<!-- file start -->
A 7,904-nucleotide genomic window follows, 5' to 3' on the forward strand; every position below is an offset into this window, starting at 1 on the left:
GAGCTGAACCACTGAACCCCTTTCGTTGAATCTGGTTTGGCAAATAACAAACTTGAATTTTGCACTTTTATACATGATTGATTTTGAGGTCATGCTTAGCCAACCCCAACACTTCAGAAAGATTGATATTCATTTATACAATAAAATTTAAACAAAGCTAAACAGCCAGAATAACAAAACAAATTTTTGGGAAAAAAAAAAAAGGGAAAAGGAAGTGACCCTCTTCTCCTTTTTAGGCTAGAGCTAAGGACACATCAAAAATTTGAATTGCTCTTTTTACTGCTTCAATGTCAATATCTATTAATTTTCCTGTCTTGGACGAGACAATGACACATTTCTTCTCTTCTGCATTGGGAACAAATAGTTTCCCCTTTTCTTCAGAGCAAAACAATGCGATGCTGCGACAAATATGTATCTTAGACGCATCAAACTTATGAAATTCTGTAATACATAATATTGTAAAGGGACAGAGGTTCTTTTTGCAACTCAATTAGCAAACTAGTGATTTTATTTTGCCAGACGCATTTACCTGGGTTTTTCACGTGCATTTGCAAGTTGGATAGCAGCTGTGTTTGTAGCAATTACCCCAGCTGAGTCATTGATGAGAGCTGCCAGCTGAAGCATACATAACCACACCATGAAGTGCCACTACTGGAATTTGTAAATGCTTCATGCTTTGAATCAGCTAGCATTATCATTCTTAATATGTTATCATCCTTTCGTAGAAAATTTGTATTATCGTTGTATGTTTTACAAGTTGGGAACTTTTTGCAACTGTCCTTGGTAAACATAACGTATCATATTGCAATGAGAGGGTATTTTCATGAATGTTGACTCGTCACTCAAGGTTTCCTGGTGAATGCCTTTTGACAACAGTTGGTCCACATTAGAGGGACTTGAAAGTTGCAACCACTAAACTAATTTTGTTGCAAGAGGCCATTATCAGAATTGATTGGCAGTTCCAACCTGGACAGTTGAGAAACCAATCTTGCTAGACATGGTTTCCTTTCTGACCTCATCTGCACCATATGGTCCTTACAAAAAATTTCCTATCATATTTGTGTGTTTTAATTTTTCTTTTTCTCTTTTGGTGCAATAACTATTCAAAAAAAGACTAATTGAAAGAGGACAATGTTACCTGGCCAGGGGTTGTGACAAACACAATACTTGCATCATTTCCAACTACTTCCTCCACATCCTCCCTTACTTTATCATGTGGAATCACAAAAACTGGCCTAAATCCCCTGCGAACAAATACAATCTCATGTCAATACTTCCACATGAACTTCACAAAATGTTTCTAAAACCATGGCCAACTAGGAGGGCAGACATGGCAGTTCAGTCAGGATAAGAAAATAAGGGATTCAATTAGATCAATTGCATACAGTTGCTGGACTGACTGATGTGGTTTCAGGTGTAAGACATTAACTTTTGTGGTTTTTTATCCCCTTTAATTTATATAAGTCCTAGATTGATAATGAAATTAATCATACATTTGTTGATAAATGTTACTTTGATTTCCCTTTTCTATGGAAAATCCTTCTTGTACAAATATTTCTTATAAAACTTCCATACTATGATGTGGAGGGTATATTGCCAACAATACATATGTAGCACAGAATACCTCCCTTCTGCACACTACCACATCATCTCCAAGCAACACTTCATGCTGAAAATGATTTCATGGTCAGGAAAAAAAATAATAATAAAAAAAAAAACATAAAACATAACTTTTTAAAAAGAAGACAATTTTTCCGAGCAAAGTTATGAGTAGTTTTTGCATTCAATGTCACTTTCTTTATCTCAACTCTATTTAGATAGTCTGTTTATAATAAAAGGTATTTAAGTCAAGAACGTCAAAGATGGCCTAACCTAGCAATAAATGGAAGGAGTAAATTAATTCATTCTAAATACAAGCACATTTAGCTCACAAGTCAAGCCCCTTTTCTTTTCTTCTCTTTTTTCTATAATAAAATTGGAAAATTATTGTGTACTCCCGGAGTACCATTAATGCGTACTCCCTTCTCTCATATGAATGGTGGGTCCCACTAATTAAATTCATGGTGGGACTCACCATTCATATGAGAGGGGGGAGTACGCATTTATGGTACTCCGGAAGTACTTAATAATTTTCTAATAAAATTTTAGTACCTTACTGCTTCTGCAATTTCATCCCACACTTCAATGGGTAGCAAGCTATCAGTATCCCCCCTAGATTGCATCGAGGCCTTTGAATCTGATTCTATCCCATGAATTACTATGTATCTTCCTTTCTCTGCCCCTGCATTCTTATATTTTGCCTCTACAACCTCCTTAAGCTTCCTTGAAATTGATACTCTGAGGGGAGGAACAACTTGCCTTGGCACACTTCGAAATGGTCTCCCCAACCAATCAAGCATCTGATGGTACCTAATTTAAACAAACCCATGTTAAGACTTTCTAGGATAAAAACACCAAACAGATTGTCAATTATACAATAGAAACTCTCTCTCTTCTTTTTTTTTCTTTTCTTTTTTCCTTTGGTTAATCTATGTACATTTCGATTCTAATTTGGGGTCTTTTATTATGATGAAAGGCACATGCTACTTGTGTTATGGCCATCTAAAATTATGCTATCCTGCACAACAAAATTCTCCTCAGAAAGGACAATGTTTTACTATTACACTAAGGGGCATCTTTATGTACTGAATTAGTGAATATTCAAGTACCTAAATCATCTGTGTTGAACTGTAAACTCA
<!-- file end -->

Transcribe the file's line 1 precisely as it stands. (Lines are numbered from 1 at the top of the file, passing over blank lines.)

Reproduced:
A 7,904-nucleotide genomic window follows, 5' to 3' on the forward strand; every position below is an offset into this window, starting at 1 on the left: